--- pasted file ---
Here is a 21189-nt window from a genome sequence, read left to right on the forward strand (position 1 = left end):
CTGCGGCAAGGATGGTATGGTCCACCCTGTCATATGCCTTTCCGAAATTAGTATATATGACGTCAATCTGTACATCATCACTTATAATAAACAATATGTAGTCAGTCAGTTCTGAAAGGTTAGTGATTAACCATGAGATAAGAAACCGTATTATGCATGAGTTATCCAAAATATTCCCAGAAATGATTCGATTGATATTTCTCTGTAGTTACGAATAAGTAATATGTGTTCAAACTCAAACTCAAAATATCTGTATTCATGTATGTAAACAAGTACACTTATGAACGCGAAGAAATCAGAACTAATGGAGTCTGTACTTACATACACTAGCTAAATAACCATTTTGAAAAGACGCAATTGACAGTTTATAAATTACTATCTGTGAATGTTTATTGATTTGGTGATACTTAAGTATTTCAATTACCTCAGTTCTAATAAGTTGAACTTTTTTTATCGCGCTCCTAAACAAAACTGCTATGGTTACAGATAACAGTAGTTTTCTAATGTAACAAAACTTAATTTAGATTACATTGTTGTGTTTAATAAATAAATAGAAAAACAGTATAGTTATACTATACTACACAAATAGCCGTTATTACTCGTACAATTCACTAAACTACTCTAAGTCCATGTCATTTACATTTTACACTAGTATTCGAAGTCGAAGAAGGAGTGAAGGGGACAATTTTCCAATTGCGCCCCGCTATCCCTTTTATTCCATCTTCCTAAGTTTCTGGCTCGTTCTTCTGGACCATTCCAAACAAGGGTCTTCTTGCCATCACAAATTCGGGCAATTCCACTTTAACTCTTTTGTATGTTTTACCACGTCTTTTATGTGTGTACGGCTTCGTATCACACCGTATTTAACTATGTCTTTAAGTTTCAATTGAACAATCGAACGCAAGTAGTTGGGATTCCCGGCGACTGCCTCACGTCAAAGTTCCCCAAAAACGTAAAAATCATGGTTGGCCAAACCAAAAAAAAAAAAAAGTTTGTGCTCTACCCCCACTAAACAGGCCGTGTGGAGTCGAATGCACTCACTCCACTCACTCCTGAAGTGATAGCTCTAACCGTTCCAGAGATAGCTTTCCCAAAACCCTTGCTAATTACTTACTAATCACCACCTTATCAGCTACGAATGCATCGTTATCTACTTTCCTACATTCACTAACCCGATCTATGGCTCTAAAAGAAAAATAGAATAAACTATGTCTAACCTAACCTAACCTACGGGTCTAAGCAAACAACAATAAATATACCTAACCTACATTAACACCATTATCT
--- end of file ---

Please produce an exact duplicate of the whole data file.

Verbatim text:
Here is a 21189-nt window from a genome sequence, read left to right on the forward strand (position 1 = left end):
CTGCGGCAAGGATGGTATGGTCCACCCTGTCATATGCCTTTCCGAAATTAGTATATATGACGTCAATCTGTACATCATCACTTATAATAAACAATATGTAGTCAGTCAGTTCTGAAAGGTTAGTGATTAACCATGAGATAAGAAACCGTATTATGCATGAGTTATCCAAAATATTCCCAGAAATGATTCGATTGATATTTCTCTGTAGTTACGAATAAGTAATATGTGTTCAAACTCAAACTCAAAATATCTGTATTCATGTATGTAAACAAGTACACTTATGAACGCGAAGAAATCAGAACTAATGGAGTCTGTACTTACATACACTAGCTAAATAACCATTTTGAAAAGACGCAATTGACAGTTTATAAATTACTATCTGTGAATGTTTATTGATTTGGTGATACTTAAGTATTTCAATTACCTCAGTTCTAATAAGTTGAACTTTTTTTATCGCGCTCCTAAACAAAACTGCTATGGTTACAGATAACAGTAGTTTTCTAATGTAACAAAACTTAATTTAGATTACATTGTTGTGTTTAATAAATAAATAGAAAAACAGTATAGTTATACTATACTACACAAATAGCCGTTATTACTCGTACAATTCACTAAACTACTCTAAGTCCATGTCATTTACATTTTACACTAGTATTCGAAGTCGAAGAAGGAGTGAAGGGGACAATTTTCCAATTGCGCCCCGCTATCCCTTTTATTCCATCTTCCTAAGTTTCTGGCTCGTTCTTCTGGACCATTCCAAACAAGGGTCTTCTTGCCATCACAAATTCGGGCAATTCCACTTTAACTCTTTTGTATGTTTTACCACGTCTTTTATGTGTGTACGGCTTCGTATCACACCGTATTTAACTATGTCTTTAAGTTTCAATTGAACAATCGAACGCAAGTAGTTGGGATTCCCGGCGACTGCCTCACGTCAAAGTTCCCCAAAAACGTAAAAATCATGGTTGGCCAAACCAAAAAAAAAAAAAAGTTTGTGCTCTACCCCCACTAAACAGGCCGTGTGGAGTCGAATGCACTCACTCCACTCACTCCTGAAGTGATAGCTCTAACCGTTCCAGAGATAGCTTTCCCAAAACCCTTGCTAATTACTTACTAATCACCACCTTATCAGCTACGAATGCATCGTTATCTACTTTCCTACATTCACTAACCCGATCTATGGCTCTAAAAGAAAAATAGAATAAACTATGTCTAACCTAACCTAACCTACGGGTCTAAGCAAACAACAATAAATATACCTAACCTACATTAACACCATTATCT